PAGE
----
The History of Full Coverage Foundation

When and how have people used full coverage foundation? It goes back a long way. Choose full-coverage for a smooth, finished, and flawless look.

Full Coverage Foundation: Uses and Facts

When I think of makeup, I think of the '80s and the heavy eyeshadow, deep shades of lipstick, and striking colors to contour any woman or man’s face. Some people may think of different eras, such as the victorian age where the powder was a person’s best coverage against facial sores. And others may think of a different period altogether, but chances are, if you are thinking about foundation as makeup, you will have an idea of what it is. But, do you have an idea of where it comes from? Who invented it? How did using full coverage foundation start? Why do we use a foundation the way we do? How has it evolved since it was created?

What was the first full-coverage makeup?

In 1914, Max Factor created pancake makeup. Before that, people were actually using toxic substances to achieve lighter-looking skin!

In the Roman, Greek, Middle Ages, and Renaissance eras pale skin was a symbol of privilege. People used chalk or lead paint to make their skin appear lighter than what it was. Of course, the lead paint ended with fatalities and poisonings, and unfortunately, this madness stopped only long enough for the plague to hit.

With the reign of Charles the second in the seventeenth century, the plague hit England ferociously. During this time, people threw away the ideas of lighter skin for a darker pallor with the idea that darker skin kept the disease away. Again, not the best thoughts, but it was the trending idea of the time.

As the eighteenth century rolled around, pale skin came back into fashion, and along with it, the chalking and painting continued into the nineteenth century. If it wasn’t for Max Factor in 1914, the people who enjoyed lighter skin might have continued to kill themselves off.

Because the lead paint killed those who use it, Max Factor came up with greasepaint, a complex formula of zinc oxide, glycerin, and calamine lotion. While this mixture was used to cover up facial imperfections, it only came in three colors — white, pink, and red.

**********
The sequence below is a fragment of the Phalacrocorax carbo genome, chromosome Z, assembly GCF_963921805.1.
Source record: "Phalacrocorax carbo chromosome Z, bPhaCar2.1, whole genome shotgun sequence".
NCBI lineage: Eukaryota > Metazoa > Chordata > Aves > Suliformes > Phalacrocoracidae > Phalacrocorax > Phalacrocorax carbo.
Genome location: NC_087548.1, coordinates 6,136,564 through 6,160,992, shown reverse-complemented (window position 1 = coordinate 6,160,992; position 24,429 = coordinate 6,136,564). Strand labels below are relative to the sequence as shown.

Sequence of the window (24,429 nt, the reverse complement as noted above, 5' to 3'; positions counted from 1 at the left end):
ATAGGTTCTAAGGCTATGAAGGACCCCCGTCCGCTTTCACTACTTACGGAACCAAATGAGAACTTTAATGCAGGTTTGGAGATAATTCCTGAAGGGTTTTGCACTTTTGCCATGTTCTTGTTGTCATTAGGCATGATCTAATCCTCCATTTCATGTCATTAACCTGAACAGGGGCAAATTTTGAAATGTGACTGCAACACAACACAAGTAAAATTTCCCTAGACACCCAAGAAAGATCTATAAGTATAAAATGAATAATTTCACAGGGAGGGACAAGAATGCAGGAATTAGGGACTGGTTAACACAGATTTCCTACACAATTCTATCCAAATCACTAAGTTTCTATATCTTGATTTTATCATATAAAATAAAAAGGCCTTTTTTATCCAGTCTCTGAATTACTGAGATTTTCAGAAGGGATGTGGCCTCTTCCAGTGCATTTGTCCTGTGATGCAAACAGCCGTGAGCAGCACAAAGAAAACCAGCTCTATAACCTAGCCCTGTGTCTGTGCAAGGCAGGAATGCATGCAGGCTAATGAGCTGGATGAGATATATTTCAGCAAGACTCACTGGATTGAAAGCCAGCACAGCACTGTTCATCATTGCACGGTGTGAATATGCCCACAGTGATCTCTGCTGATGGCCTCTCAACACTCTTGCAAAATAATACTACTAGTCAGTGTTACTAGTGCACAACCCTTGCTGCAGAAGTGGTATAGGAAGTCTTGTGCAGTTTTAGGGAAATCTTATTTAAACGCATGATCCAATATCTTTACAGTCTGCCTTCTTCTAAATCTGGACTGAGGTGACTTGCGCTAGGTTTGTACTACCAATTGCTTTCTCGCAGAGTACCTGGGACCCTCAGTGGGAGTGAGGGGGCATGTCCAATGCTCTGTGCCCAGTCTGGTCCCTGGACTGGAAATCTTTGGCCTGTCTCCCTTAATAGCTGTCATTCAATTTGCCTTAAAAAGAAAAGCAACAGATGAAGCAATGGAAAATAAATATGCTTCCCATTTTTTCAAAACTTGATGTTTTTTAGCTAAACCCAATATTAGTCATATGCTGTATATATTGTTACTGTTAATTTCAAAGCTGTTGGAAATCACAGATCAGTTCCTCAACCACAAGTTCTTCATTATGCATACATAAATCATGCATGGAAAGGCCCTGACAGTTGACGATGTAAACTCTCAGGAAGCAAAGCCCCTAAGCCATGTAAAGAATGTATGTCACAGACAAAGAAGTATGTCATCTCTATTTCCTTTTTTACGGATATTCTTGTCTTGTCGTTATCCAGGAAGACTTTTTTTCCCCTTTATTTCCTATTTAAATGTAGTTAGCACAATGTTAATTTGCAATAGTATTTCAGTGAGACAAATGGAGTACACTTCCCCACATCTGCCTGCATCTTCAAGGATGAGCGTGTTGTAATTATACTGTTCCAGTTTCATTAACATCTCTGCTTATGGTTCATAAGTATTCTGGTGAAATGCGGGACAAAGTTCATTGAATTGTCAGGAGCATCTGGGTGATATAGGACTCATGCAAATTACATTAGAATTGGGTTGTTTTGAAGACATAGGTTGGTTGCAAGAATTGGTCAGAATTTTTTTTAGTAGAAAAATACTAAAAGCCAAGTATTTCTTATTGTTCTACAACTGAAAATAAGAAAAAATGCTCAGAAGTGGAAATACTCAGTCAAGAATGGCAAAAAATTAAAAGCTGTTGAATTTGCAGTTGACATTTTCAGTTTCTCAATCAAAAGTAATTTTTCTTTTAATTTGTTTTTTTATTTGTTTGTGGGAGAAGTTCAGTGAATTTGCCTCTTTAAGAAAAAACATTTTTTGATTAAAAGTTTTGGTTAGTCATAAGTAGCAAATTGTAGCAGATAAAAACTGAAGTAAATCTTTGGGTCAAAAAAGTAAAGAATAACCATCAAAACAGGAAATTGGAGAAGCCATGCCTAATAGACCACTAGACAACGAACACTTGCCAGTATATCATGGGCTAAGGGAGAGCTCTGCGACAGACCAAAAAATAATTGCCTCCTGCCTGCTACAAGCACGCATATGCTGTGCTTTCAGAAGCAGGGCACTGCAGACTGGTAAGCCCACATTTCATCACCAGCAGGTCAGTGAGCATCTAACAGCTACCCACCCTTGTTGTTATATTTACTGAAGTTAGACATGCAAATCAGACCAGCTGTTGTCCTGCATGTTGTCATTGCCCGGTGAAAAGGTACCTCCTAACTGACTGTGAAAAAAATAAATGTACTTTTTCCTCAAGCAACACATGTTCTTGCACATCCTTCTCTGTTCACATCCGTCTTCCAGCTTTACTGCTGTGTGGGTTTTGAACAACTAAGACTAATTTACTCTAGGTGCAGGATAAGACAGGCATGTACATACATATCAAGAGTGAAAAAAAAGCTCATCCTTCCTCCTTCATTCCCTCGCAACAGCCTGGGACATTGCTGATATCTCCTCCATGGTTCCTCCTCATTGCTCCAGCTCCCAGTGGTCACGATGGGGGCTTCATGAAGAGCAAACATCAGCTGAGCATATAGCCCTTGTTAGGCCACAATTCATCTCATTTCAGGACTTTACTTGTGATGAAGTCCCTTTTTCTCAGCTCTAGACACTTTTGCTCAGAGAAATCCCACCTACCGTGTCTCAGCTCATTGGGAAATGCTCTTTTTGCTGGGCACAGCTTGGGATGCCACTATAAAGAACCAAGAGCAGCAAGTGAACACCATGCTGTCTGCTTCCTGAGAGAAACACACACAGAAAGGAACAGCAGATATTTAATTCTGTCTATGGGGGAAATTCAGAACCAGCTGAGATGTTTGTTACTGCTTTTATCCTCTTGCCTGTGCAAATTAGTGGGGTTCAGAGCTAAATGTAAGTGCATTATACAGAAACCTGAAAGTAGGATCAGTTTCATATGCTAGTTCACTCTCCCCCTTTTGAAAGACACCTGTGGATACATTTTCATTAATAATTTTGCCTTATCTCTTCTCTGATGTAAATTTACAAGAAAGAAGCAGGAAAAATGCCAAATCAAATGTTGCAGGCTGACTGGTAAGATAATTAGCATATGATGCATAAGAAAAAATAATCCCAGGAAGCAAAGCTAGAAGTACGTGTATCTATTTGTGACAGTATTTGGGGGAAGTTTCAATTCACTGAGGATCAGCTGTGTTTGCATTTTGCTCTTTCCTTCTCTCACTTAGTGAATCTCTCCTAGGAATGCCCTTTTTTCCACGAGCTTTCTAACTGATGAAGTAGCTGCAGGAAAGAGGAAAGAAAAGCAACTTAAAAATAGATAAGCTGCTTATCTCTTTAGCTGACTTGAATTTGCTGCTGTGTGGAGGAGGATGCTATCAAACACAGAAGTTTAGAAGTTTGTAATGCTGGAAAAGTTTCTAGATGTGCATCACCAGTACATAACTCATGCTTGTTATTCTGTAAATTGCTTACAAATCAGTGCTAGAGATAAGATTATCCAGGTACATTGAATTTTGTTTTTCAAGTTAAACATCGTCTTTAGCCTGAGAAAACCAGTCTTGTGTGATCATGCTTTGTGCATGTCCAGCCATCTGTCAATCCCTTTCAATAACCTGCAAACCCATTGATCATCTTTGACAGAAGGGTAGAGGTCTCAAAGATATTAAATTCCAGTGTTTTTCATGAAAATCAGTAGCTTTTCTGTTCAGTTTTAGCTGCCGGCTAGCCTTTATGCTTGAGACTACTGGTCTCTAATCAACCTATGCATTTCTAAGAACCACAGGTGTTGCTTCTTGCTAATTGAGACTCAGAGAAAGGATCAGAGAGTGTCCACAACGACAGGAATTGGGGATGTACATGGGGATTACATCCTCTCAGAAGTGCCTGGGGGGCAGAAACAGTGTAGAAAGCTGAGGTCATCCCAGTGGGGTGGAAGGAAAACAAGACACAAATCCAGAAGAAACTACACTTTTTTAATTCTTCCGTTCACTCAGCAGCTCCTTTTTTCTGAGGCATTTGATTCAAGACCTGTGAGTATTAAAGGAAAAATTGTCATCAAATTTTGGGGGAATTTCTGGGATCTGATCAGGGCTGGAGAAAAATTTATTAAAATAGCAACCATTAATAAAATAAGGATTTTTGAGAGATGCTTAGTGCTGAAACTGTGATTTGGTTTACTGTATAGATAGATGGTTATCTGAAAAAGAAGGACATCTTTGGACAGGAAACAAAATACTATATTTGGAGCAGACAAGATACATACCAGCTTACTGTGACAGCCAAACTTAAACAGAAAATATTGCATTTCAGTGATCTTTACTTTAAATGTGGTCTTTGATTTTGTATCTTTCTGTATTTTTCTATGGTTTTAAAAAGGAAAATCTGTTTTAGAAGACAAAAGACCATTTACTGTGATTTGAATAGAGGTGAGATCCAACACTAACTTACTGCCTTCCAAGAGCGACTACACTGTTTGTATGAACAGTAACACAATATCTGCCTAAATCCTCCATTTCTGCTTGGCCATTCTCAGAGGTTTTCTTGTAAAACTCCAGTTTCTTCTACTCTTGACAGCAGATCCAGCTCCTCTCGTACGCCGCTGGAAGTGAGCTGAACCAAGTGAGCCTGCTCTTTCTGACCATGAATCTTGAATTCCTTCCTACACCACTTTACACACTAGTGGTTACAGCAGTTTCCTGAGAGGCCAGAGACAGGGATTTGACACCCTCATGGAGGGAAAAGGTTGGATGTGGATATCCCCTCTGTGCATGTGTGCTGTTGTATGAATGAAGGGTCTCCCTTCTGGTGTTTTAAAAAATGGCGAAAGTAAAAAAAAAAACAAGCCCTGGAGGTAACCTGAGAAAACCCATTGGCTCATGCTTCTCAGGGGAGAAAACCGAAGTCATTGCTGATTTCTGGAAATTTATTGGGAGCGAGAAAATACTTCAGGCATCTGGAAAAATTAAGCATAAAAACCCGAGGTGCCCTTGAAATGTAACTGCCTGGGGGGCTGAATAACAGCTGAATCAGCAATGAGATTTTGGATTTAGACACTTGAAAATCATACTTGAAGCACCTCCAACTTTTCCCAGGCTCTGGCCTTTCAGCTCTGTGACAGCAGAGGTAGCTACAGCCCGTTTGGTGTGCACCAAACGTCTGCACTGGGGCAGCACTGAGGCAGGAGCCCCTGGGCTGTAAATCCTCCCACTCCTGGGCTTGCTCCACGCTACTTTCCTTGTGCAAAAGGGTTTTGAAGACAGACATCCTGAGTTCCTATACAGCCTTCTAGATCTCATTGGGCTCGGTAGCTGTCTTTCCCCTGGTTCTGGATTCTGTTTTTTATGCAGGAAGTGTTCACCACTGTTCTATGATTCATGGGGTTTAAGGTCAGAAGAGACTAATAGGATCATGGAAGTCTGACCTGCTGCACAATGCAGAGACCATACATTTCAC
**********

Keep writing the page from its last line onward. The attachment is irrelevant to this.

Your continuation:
How makeup changed because of Hollywood Movies

Along with motion pictures, Max Factor decided to give the foundation another makeover in the 1930s and came out with a powered foundation. Movies were the inspiration behind the change because he didn’t like the way that the cake foundation looked on the big screen. Foundation continued to evolve into the '40s and '50s with liquid foundation, and the pancake foundation of the past slowly began to lose popularity as the formulas of the liquid foundation began to match more, and more skin tones.

Did people really wear makeup on their legs?

The liquid foundation idea started as “leg makeup” as a way to get rid of nylon stockings. Women would add the leg makeup to their legs to give the illusion of wearing pantyhose. Leg makeup was rub-resistant, sweatproof, and non-transferrable. By 1952, a cosmetic company called Coty came out with a product called “Instant Beauty.” This formula was a light, tinted foundation that sat on the skin and contained no grease. Instant beauty also promised to never over-dry and packaged the foundation in similar bottles that are still used today.

How has modern-day foundation gotten better?

Once we fast-forward to the present, the shades come in all tinctures, pigments, and colors; the foundation is oil-based, water-based, silicone-based, and more. While popular foundations come in more than just three shades, there is still room for improvement on the color-scale.

The last couple of years brought grand innovations when it comes to makeup inclusivity. Pigments now blend to the color of the wearer’s skin, and the colors continue to grow with the recognition that beauty comes in all colors.

Using Full-coverage foundation today

While forcing yourself to be pale is a thing of the past, and embracing your natural color is perfect for now. It is important to remember that the foundation for foundation sake is a great way to express yourself but making sure that you like what is underneath the foundation is equally as important.

Resources— MakeUp.com, New Beauty